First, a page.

The Amex Platinum Card – Requirements, Ideal Credit Score & Approval Tips

American Express Platinum Card Close Up

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The Platinum Card® from American Express is easily one of the most recognizable travel credit cards on the market and often considered to be a symbol of luxury and status.

Make no mistake, the Amex Platinum offers fantastic benefits and lucrative point earnings, but it also hosts a steep annual fee. So is the Amex Platinum as exclusive as it’s made out to be?

Similar to most other credit cards, when applying for the Amex Platinum, American Express takes factors into consideration like your credit score, length of credit history, and your income. Here’s a breakdown of those factors to help you determine your chances of being approved for the Amex Platinum.

Credit Score Factors 

One of the most important factors, if not the most important, that any bank or credit issuer is going to look at when applying for a new credit card is your credit score. If you’re unfamiliar with how credit scores work, it’s very important to have some basic knowledge of the 5 factors that comprise your score:

  • Payment History
  • Credit Utilization
  • Length of Credit History
  • New Credit
  • Credit Mix

Understanding each of these factors can help you better understand what your score means, and how each of these factors impacts your overall score.

Payment History

Your payment history is the most important aspect of your credit as it is responsible for 35% of your overall score. To receive a high credit score, you need to show a running history of on-time payments every month. If you have a history of late payments (especially those that have occurred recently), you’re unlikely to get approved for a card like the Amex Platinum.

HOT TIP: Avoid missing a credit card payment by setting up auto-pay! This ensures you’ll never miss a payment and your account will remain in good standing. Just make sure you’re spending responsibly to ensure you don’t overdraft.

Credit Utilization

The second most important aspect of your credit score is your credit utilization, comprising 30% of your overall score.

Credit utilization is the percentage of available credit that you have currently borrowed. For example, if you have a credit card with a $5,000 limit and make $2,000 in charges, when the statement posts, your credit utilization will be 40%.

The lower you can keep your credit utilization, the better. If you’re constantly maxing out your credit cards each month (even if you’re paying off the balance in full), it will adversely impact your credit. If you’re able, try to pay most or all of your balance off before your statement post. This will help keep your overall credit utilization low and improve your credit score.

HOT TIP: You may have heard that it is good for your credit score to leave a small balance on your credit card every month. This is absolutely not true. Keeping a small balance on your card will not improve your credit score and will only cost you money in interest. Always pay your credit card bills off in full and on time! 

Average Age of Accounts

Your average age of accounts is the aggregate of the duration that each of your credit card accounts has been open. For example, if you have had a credit card open for 4 years, and another for 3 years, your average age of accounts is 3.5 years.

Average age of accounts is calculated by totaling the monthly ages of all accounts, then dividing this sum by the number of accounts.

This factor makes up 15% of your total credit score.

New Credit

If your credit history is relatively new, it is important not to open up too many new accounts in a short timeframe. New accounts will lower your average account age, which will have a larger effect on your score if you don’t have a lot of other credit information.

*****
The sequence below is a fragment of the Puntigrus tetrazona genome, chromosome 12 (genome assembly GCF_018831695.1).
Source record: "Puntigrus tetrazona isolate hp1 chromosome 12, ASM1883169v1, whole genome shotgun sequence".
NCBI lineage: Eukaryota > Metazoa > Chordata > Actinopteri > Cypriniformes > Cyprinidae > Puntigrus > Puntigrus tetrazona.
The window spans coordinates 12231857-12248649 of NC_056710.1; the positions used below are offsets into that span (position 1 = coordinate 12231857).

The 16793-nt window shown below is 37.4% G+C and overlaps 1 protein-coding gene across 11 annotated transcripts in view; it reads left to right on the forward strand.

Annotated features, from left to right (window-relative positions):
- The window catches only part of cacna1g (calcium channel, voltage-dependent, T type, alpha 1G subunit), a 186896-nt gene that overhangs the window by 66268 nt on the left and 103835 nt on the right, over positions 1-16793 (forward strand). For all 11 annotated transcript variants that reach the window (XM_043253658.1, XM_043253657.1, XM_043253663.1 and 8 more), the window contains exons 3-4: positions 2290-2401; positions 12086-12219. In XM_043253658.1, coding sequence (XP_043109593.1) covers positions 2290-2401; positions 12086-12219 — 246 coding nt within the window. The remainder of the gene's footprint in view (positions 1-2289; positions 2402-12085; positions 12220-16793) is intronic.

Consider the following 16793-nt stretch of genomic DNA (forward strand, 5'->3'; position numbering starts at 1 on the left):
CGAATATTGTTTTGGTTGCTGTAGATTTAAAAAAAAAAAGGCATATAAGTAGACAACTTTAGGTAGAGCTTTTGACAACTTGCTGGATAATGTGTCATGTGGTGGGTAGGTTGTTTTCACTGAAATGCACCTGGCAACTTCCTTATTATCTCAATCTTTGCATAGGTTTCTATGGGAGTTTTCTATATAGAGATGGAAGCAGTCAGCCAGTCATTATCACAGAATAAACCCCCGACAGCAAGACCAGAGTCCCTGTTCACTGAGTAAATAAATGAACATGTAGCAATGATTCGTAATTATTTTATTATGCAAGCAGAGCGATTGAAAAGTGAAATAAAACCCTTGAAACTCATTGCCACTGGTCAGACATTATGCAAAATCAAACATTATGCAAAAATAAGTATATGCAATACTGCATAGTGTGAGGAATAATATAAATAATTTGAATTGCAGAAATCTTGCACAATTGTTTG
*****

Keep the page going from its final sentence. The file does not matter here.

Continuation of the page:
The impact is not as significant as other categories though; this factor makes up just 10% of your overall score.

Credit Mix

Your credit mix makes up the final 10% of your credit score. While this category is generally the most confusing for people, data indicate that borrowers with a good mix of revolving credit and installment loans generally represent less risk for lenders.

In other words, if you have multiple forms of credit extended to you — say in the form of credit cards, car notes, student loans, or housing loans — you appear less risky to credit lenders.

BOTTOM LINE: As you can see, just 3 factors make up 80% of your overall credit score. While it is true that opening a new credit card can negatively impact your overall age of accounts, many other factors can actually improve with a new account if used responsibly.

Equifax Credit Score
Image Credit: Equifax

How to Check Your Credit Score

In order to determine if your credit score is high enough for the Amex Platinum, you need to know what your credit score is in the first place. But how should you go about finding out what it is?

If you already have a credit card open, then you likely already have access to your credit score. Most credit card issuers offer a free monthly credit monitoring service that keeps you informed of how your score fluctuates month to month.

If you do not already have a credit monitoring service available to you, you can also easily open an account on a site like Credit Karma. Credit Karma is a free website that helps you keep track of your credit score, gives you a breakdown of each factor, and helps monitor for any fraudulent activity. You can also check your credit score for free at each of the 3 credit bureaus [TransUnion, Equifax, and Experian].

What Credit Score is Needed for the Amex Platinum?

Our recommended credit score is 720 or higher. It might be the case that this score is lower than you were expecting, but the truth is you don’t need an 800+ credit score in order to get approved for premium credit cards!

Keep in mind that, while this is a general recommendation, there is no “minimum requirement” for the card. Likewise, there is no score that will guarantee your approval either. Applicants have been approved for the Amex Platinum with scores in the 600s and denied with scores in the 800s.

Your credit score is just a single factor that will be considered before Amex will approve you for the Amex Platinum. So what else matters when banks are determining whether or not to approve you?

Hot Tip:Not sure what your credit score is considered? Learn what is a good and low credit score, plus 5 ways to boost your score.